We hear a lot of hubbub these days on so-called Paid Content on the Web. This idea seemed to be more or less dead until rumours of the imminent iPad revived it a few months ago. Publishers now smell a breath of fresh air, betting hugely on Apple’s new geeky device and even on the WePad, at least in Germany.
To make things clear: I’m not opposed to the idea as such. Maybe there is a market for Paid Content on the Web. But this should be decided by the market itself, by consumers who might want to pay or not. It shouldn’t be forced unto them by publishers who once were herolds of the free market or maybe the so-called social market economy, as we like to say in German.
But, and that’s a huge but: The consumer already pays a lot for all kinds of digital content. This has been pointed out a lot of times, but publishers still don’t seem to get it. In the old days, old media were delivered to the consumer who just paid for his newspaper, magazine or cable TV subscription, as he still does today.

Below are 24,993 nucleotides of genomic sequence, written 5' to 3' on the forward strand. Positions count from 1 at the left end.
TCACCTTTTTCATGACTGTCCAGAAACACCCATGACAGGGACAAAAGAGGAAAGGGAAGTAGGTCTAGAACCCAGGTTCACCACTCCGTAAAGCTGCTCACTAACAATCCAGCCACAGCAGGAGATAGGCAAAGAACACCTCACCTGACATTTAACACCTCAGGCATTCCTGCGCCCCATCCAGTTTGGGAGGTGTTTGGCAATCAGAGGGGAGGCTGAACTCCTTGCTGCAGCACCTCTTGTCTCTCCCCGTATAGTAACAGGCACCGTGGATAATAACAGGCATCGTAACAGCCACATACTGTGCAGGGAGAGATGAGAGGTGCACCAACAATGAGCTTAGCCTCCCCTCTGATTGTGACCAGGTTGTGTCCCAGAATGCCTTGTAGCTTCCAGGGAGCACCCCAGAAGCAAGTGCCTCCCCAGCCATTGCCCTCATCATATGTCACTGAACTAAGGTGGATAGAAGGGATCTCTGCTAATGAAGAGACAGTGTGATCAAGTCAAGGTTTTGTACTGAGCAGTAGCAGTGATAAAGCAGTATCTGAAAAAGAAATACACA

With digital media, this model has changed profoundly. Now the consumer pays for the delivery first, and at least in case of mobile media delivery, he still pays a lot of money just for the bandwidth. And just as he has learned with cable TV, the consumer expects most of the media content to be a part of the package he already pays for.
In this new world, publishers save a lot on distribution costs that now are paid for directly by the consumer. If publishers still want the consumer to pay for their content, they have to figure out an added value. It’s clearly not enough to just put the same lame old content behind a paywall and expect the consumer to happily pay a new bill. He already pays for the Web.
That kind of added value is not easy to figure out. Gazillons of start-ups struggled to come up with something the consumer would love to pay for. Most of them failed. Why on earth should traditional publishers be in a superior position? Do they know their consumers better? After watching this space for more than 15 years now (my first login to the Internet was in 1994), I seriously doubt it.